In terms of commercial use cases, I have looked at corporate IT, as well as how a quantum computer will fit in with the evolving cloud computing infrastructure. However, where QC will make the most difference -as in, a difference between life and death – goes entirely unnoticed. Certainly by those whose lives will eventually depend on it.
Hyperbole? I think not.
As detailed in my brief retelling of quantum computing history, it all started with the realization that most quantum mechanical systems cannot efficiently be simulated on classical computers. Unfortunately, the sorry state of public science understanding means that this facilitates hardly more than a shrug by even those who make a living writing about it (not the case for this humble blogger who toils away at it as a labor of love).
Prime example for this is a recent, poorly sourced article from the BBC that disses the commercial availability of turnkey-ready quantum computing without even mentioning D‑Wave, and at the same time proudly displays the author’s ignorance about why this technology matters (emphasis mine):
“The only applications that everyone can agree that quantum computers will do markedly better are code-breaking and creating useful simulations of systems in nature in which quantum mechanics plays a part.”
Well, it’s all good then, isn’t it? No reason to hurry and get a quantum computer on every scientist’s desk. After all, only simulations of nature in which quantum mechanics plays a part will be affected. It can’t possibly be all that important then. Where the heck could this esoteric quantum mechanics stuff possibly play an essential part?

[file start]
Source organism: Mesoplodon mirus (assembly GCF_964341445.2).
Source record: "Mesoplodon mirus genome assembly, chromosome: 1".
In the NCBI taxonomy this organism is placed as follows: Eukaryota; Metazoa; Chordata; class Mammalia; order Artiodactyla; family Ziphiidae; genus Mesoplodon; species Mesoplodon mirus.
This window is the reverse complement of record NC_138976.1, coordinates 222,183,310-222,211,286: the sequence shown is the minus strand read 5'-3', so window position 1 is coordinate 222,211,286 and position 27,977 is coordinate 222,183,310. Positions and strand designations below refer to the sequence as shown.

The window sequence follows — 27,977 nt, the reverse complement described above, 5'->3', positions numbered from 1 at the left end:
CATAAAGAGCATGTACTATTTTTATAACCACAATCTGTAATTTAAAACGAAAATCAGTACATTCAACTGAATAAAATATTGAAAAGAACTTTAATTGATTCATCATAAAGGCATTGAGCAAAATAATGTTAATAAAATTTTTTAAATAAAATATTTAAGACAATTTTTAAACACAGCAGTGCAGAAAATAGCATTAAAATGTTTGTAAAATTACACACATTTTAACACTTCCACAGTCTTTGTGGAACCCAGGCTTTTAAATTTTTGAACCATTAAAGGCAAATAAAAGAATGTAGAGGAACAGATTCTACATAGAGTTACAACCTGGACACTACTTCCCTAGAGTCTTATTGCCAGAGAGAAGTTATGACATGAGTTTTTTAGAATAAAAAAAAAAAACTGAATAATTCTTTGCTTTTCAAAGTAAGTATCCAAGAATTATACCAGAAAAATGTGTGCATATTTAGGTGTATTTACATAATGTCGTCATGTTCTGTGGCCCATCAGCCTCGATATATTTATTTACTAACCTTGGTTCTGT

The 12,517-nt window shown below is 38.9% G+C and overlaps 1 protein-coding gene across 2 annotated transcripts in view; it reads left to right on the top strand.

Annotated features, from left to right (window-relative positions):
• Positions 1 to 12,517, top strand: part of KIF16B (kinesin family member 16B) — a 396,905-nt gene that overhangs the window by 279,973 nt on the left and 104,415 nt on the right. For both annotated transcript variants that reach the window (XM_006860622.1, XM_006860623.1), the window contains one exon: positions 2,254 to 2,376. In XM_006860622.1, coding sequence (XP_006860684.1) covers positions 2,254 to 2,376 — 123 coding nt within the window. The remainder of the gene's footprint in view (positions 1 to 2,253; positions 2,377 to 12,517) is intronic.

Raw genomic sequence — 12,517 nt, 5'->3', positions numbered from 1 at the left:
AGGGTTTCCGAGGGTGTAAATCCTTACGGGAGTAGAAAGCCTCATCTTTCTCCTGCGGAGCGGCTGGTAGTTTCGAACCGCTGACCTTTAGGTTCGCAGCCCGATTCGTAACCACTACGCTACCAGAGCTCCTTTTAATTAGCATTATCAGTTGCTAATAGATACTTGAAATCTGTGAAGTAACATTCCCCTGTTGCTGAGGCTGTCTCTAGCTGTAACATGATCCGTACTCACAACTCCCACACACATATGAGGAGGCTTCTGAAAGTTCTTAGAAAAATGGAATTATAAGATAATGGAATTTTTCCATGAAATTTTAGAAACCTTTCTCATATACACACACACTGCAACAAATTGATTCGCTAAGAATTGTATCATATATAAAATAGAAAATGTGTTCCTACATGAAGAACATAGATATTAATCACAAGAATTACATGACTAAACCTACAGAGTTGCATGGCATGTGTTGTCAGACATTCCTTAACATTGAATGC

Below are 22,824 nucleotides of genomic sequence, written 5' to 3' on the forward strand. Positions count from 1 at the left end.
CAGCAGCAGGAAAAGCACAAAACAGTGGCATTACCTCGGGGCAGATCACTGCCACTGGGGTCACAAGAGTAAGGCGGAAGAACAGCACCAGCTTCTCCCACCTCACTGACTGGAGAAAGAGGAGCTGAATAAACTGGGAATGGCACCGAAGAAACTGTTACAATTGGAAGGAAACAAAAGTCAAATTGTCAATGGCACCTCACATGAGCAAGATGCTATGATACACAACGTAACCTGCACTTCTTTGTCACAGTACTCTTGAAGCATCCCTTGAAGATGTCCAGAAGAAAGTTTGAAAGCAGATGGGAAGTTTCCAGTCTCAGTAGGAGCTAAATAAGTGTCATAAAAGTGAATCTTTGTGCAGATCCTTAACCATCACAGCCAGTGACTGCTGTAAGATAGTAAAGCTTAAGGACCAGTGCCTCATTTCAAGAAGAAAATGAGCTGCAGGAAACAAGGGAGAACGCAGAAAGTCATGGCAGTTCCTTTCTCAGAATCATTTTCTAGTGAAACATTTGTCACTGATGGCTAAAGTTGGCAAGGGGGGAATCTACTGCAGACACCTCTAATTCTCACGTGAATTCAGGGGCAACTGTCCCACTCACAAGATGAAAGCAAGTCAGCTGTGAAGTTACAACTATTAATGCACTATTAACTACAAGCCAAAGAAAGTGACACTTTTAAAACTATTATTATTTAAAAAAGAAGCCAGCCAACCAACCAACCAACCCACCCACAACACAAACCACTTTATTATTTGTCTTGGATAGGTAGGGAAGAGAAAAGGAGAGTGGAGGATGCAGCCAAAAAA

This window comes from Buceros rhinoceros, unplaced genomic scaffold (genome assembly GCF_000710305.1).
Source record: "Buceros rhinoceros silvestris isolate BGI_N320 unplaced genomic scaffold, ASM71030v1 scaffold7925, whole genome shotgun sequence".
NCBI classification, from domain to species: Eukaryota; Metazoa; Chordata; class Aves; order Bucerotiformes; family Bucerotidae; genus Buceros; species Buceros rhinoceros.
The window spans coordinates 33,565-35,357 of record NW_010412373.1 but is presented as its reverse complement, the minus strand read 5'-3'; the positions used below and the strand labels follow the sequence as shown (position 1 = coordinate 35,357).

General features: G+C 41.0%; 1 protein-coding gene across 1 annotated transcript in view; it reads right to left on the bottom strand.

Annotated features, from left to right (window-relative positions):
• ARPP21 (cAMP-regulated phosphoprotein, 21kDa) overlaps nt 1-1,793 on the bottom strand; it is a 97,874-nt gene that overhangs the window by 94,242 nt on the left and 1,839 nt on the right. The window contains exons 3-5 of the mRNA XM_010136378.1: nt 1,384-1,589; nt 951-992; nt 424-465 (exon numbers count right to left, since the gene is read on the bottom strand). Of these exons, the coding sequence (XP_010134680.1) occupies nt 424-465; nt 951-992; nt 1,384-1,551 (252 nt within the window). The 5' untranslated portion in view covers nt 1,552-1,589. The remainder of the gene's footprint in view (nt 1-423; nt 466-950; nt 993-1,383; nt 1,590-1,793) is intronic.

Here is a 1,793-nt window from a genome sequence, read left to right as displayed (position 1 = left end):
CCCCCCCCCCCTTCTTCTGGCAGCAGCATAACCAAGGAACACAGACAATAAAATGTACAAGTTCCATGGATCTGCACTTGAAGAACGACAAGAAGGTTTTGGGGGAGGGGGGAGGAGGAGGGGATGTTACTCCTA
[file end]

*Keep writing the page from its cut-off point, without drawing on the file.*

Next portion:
Oh, just all of solid state physics, chemistry, micro-biology and any attempts at quantum gravity unification.
For instance, one of the most important aspects of pharmaceutical research is to understand the 3D protein structure, and then to model how this protein reacts in vivo using very calculation-intensive computer simulations.
There has been some exciting progress in the former area. It used to be that only proteins that lend themselves to crystallization could be structurally captured via X-ray scattering. Now, recently developed low energy electron holography has the potential to revolutionize the field. Expect to see a deluge of new protein structure data. But despite some progress with numerical approaches to protein folding simulations, the latter remains NP complex. On the other hand, polynomial speed-ups are possible with quantum computing. Without it, the inevitable computational bottleneck will ensure that we forever condemn pharmaceutical research to its current expensive scatter-shot approach to drug development.
There is no doubt in my mind that in the future, people’s lives will depend on drugs that are identified by strategically deploying quantum computing in the early drug discovery process. It is just a matter of when. But don’t expect to learn about this following BBC’s science news feed.